While he is certainly a household name as the bass player for Phish, Mike Gordon's interests and passions range far beyond just playing the four string with one of the worldís most revered touring acts. Along with film projects, art installations and various musical endeavors in some current state of motion, Gordon has recently released his first solo album, Inside In. And though it may appear to be more work than time would allow, after spending over 5,000 hours on his debut full-length feature film Outside Out, he certainly knows the patience required to properly cultivate the creative process. A process he his later to quickly dissect constructive criticism upon.
Inside In is an ambitious effort that plays through like an audio movie, unfolding as a series of intertwined aural dreamscapes. Where the album is a thematic continuation of singular strength, Outside Out served as a creative launching pad for an effort that included: Russ Lawton, James Harvey, Gordon Stone, Bela Fleck, Col. Bruce Hampton, Jon Fishman, Future Man, Jeff Coffin, and Vassar Clements. And now, having confidentially stepped into the role of an ambitious leader, a side of himself previously undisclosed, and successfully orchestrating such a diverse ensemble, he confesses, "when I'm a leader, this whole part of my personality just comes to life."
On the heels of a freshly announced tour, with an original, yet still unnamed band that he will captain, we had the opportunity to speak with Gordon. Delighted about the positive response to Inside In, he speaks with endearment, but with a critical eye when analyzing his own eclectic projects. Subtly, he refers to his artistic complexities as "cool," and "interesting," yet remains intently focused on the importance of the cultivation, as Gordon proves there are many facets to the artist better known as "Cactus."
Your debut solo release, Inside In, has been released for close to two weeks now. How has the general reaction been to an album that, for a lack of a better term is intellectually complex?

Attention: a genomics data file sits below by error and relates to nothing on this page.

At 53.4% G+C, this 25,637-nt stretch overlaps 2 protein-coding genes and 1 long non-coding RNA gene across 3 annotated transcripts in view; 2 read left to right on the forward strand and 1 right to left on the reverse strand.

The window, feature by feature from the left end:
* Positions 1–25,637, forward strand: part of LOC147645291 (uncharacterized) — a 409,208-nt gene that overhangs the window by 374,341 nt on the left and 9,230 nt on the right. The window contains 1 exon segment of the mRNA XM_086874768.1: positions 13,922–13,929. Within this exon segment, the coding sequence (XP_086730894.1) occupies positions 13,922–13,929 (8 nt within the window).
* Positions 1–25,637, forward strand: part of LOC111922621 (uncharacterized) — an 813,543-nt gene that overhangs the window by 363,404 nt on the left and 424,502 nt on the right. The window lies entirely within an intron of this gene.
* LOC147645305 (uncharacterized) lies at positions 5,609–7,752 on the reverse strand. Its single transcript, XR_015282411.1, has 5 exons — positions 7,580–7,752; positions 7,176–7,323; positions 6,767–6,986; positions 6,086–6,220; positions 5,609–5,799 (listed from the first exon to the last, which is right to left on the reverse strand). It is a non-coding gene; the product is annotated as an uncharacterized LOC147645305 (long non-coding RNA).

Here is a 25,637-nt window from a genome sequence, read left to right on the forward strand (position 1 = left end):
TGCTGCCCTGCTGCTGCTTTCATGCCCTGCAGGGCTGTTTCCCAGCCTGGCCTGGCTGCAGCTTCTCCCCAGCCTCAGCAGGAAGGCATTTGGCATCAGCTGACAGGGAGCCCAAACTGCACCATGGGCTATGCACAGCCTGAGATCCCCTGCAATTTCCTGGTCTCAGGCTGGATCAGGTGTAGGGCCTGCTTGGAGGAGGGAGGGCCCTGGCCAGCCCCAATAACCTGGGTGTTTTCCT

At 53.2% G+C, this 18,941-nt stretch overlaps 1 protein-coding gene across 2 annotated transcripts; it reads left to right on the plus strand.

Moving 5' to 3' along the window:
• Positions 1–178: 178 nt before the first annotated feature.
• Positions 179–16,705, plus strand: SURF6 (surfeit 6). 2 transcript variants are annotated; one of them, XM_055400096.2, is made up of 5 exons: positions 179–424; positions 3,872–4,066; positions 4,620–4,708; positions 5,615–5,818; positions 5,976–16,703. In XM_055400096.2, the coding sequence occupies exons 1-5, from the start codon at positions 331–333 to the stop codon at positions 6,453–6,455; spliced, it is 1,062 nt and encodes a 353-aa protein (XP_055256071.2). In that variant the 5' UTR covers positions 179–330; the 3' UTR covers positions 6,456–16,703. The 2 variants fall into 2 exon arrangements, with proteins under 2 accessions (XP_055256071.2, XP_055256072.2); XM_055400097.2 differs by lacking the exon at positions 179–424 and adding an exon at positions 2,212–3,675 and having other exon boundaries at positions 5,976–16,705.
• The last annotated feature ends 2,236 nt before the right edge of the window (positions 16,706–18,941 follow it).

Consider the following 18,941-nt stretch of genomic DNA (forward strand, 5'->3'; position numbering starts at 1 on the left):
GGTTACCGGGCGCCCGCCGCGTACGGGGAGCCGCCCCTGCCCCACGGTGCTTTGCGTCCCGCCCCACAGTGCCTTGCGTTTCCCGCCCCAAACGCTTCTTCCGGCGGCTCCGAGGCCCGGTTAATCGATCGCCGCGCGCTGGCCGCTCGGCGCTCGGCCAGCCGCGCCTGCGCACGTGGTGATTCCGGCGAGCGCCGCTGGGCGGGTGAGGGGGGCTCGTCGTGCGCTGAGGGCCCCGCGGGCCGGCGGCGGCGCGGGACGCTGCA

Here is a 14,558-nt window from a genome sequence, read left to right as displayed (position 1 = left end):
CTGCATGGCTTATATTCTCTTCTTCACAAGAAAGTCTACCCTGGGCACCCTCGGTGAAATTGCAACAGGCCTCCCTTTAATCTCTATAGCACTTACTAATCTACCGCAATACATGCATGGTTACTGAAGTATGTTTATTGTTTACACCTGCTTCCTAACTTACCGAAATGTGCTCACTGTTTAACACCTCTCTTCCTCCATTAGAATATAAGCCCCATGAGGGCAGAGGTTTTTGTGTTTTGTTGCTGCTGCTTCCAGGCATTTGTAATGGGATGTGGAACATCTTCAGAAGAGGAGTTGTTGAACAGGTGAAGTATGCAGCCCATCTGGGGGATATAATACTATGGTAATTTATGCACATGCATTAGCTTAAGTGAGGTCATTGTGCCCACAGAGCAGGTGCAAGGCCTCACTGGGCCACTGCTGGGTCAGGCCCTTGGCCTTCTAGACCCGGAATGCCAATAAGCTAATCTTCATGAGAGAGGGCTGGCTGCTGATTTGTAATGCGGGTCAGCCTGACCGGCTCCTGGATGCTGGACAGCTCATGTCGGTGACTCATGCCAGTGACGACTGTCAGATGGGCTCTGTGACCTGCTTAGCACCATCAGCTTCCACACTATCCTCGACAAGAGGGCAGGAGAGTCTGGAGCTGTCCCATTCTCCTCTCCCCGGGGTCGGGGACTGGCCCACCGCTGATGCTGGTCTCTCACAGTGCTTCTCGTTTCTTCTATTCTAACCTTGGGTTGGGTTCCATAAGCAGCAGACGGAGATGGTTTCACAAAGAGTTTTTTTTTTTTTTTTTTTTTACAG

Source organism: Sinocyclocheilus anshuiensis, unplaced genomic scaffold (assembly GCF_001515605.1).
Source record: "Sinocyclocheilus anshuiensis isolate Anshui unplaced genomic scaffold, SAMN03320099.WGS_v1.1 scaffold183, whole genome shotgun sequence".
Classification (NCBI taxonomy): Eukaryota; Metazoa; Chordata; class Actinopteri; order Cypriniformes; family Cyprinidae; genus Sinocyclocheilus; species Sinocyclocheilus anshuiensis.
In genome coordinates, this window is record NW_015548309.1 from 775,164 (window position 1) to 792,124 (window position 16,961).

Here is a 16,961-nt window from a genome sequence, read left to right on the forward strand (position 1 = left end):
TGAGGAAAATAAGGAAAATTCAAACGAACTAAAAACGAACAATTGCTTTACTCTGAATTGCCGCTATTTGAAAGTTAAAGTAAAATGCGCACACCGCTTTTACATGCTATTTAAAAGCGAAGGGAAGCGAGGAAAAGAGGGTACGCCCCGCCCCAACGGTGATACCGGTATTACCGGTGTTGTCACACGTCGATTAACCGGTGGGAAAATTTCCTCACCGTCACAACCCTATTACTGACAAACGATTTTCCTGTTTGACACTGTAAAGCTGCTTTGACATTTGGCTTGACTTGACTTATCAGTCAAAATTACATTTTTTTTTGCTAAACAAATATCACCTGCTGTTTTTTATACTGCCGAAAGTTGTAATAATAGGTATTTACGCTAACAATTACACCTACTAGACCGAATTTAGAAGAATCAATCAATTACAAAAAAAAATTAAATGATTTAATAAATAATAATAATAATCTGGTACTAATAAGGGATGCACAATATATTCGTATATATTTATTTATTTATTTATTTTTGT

Iíve been really excited about the response actually. I have the hotline which is fun, and people leave me messages. And thereís been a bunch of online reviews. I donít know if there has been that many in print yet. In fact, I think the Seven Days one is the only one that had any negativity at all, that I can see, but otherwise everything has just been really nice, Iím so pleased. They seem to talk about how it has a lot of variety, and how that doesnít take away from the cohesiveness...so thatís cool.
I think a lot of the positive reception comes from fans seeing a side of you they have been waiting to see revealed for quite awhile now.
Yeah, itís been really exciting. And working for Ropeadope, the record company, has been really great too, because theyíre small and theyíre just fun. They have all these ideas that are adventurous, and so Iíve never had so much fun with a release, because there has been all this stuff going on around it.
Well especially with this release because you know the people at Ropeadope have given it a fair amount of listens, and the time needed to really "get it."
Oh definitely. Actually, just after I signed with Ropeadope, I was in the airport, coming back from New Orleans, and I ran into Andy [Hurwitz] from Ropeadope, itís his record label, and he had it in his iPod. He was listening to it when I bumped into him, and then I bumped into him forty minutes later in the cab line and he was still listening to it. If that was released on Elektra, I wouldnít run into [a rep] listening to it (laughs). Donít get me wrong, Elektra has been really good for [Phish] in many ways, but Iíve just had a real believing experience so far.
The album has a feel, or reflection of flowing in and out of consciousness. Do listeners have to be in a transcendental state of mind to fully adhere to it?
Well, that might help with any music I think, well not any, maybe some music might be better for working out...but I like transcendental states in general. I donít know if they would have to be necessarily, but I do believe it helps like late at night with headphones on, or at night while driving in a car. Those things work really well because there is some stereo panning left to right, and when you are close to the speakers and theyíre really panned, itís pronounced. The mood is dreamy, and to have music be dreamy is really important to me. So it makes sense that it will somehow come out that way, and to be half awake and to be listening to it would probably feel right...well like I said, that probably goes for lots of music.
Have you tried falling asleep to it yet?